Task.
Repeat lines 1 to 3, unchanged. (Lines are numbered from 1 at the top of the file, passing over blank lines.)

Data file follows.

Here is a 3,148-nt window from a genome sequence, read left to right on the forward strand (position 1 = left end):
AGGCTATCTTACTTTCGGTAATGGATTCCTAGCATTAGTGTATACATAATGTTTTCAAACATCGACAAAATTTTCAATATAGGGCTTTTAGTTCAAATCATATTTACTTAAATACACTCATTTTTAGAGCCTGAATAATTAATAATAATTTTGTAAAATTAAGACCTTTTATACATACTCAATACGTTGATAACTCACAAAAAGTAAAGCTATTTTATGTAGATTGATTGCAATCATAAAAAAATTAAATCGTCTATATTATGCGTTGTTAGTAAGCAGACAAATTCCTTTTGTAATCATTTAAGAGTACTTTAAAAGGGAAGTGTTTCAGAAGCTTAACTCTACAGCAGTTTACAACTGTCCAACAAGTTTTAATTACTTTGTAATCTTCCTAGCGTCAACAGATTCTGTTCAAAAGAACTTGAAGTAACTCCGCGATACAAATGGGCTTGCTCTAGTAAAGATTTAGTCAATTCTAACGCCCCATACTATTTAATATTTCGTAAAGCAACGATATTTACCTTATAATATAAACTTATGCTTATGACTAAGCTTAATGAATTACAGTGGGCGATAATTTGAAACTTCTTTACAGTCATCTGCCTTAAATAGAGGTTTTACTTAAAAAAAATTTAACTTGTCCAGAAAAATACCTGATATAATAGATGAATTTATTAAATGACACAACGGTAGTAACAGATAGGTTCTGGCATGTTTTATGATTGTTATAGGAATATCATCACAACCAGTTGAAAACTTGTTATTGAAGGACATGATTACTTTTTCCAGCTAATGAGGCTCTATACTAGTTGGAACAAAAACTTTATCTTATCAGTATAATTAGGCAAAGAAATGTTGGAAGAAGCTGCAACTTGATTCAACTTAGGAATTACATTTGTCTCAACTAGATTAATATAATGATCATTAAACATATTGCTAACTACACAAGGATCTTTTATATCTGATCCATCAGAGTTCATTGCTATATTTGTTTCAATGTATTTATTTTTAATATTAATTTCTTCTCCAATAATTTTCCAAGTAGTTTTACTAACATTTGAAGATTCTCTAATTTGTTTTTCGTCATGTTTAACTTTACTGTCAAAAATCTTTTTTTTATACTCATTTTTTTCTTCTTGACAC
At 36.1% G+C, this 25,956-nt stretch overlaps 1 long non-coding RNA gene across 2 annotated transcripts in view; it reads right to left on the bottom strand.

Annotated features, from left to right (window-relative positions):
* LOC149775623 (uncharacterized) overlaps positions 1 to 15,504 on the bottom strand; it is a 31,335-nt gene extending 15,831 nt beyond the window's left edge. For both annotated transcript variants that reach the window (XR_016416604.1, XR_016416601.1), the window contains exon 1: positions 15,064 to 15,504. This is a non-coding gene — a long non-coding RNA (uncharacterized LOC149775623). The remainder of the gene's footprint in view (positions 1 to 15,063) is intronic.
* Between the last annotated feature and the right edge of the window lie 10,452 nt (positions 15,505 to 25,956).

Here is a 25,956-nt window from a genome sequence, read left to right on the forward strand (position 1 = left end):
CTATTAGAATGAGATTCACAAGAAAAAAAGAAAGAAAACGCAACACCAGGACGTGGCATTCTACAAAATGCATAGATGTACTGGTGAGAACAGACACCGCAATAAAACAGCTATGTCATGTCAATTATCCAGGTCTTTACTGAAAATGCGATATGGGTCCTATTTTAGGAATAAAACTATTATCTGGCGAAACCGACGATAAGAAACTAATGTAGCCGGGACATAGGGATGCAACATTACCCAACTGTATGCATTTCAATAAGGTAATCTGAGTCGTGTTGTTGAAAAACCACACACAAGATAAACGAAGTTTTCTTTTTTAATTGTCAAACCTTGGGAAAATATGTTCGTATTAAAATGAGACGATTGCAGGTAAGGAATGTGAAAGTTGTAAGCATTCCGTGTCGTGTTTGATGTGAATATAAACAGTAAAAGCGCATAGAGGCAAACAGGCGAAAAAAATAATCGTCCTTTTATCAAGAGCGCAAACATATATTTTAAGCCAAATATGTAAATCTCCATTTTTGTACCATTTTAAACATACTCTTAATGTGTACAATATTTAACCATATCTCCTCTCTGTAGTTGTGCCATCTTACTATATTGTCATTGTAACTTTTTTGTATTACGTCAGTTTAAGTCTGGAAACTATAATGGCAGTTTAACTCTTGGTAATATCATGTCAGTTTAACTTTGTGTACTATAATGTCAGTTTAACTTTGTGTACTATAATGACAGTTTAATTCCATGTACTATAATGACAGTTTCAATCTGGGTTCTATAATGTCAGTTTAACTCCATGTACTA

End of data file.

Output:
Here is a 3,148-nt window from a genome sequence, read left to right on the forward strand (position 1 = left end):
AGGCTATCTTACTTTCGGTAATGGATTCCTAGCATTAGTGTATACATAATGTTTTCAAACATCGACAAAATTTTCAATATAGGGCTTTTAGTTCAAATCATATTTACTTAAATACACTCATTTTTAGAGCCTGAATAATTAATAATAATTTTGTAAAATTAAGACCTTTTATACATACTCAATACGTTGATAACTCACAAAAAGTAAAGCTATTTTATGTAGATTGATTGCAATCATAAAAAAATTAAATCGTCTATATTATGCGTTGTTAGTAAGCAGACAAATTCCTTTTGTAATCATTTAAGAGTACTTTAAAAGGGAAGTGTTTCAGAAGCTTAACTCTACAGCAGTTTACAACTGTCCAACAAGTTTTAATTACTTTGTAATCTTCCTAGCGTCAACAGATTCTGTTCAAAAGAACTTGAAGTAACTCCGCGATACAAATGGGCTTGCTCTAGTAAAGATTTAGTCAATTCTAACGCCCCATACTATTTAATATTTCGTAAAGCAACGATATTTACCTTATAATATAAACTTATGCTTATGACTAAGCTTAATGAATTACAGTGGGCGATAATTTGAAACTTCTTTACAGTCATCTGCCTTAAATAGAGGTTTTACTTAAAAAAAATTTAACTTGTCCAGAAAAATACCTGATATAATAGATGAATTTATTAAATGACACAACGGTAGTAACAGATAGGTTCTGGCATGTTTTATGATTGTTATAGGAATATCATCACAACCAGTTGAAAACTTGTTATTGAAGGACATGATTACTTTTTCCAGCTAATGAGGCTCTATACTAGTTGGAACAAAAACTTTATCTTATCAGTATAATTAGGCAAAGAAATGTTGGAAGAAGCTGCAACTTGATTCAACTTAGGAATTACATTTGTCTCAACTAGATTAATATAATGATCATTAAACATATTGCTAACTACACAAGGATCTTTTATATCTGATCCATCAGAGTTCATTGCTATATTTGTTTCAATGTATTTATTTTTAATATTAATTTCTTCTCCAATAATTTTCCAAGTAGTTTTACTAACATTTGAAGATTCTCTAATTTGTTTTTCGTCATGTTTAACTTTACTGTCAAAAATCTTTTTTTTATACTCATTTTTTTCTTCTTGACAC
At 36.1% G+C, this 25,956-nt stretch overlaps 1 long non-coding RNA gene across 2 annotated transcripts in view; it reads right to left on the bottom strand.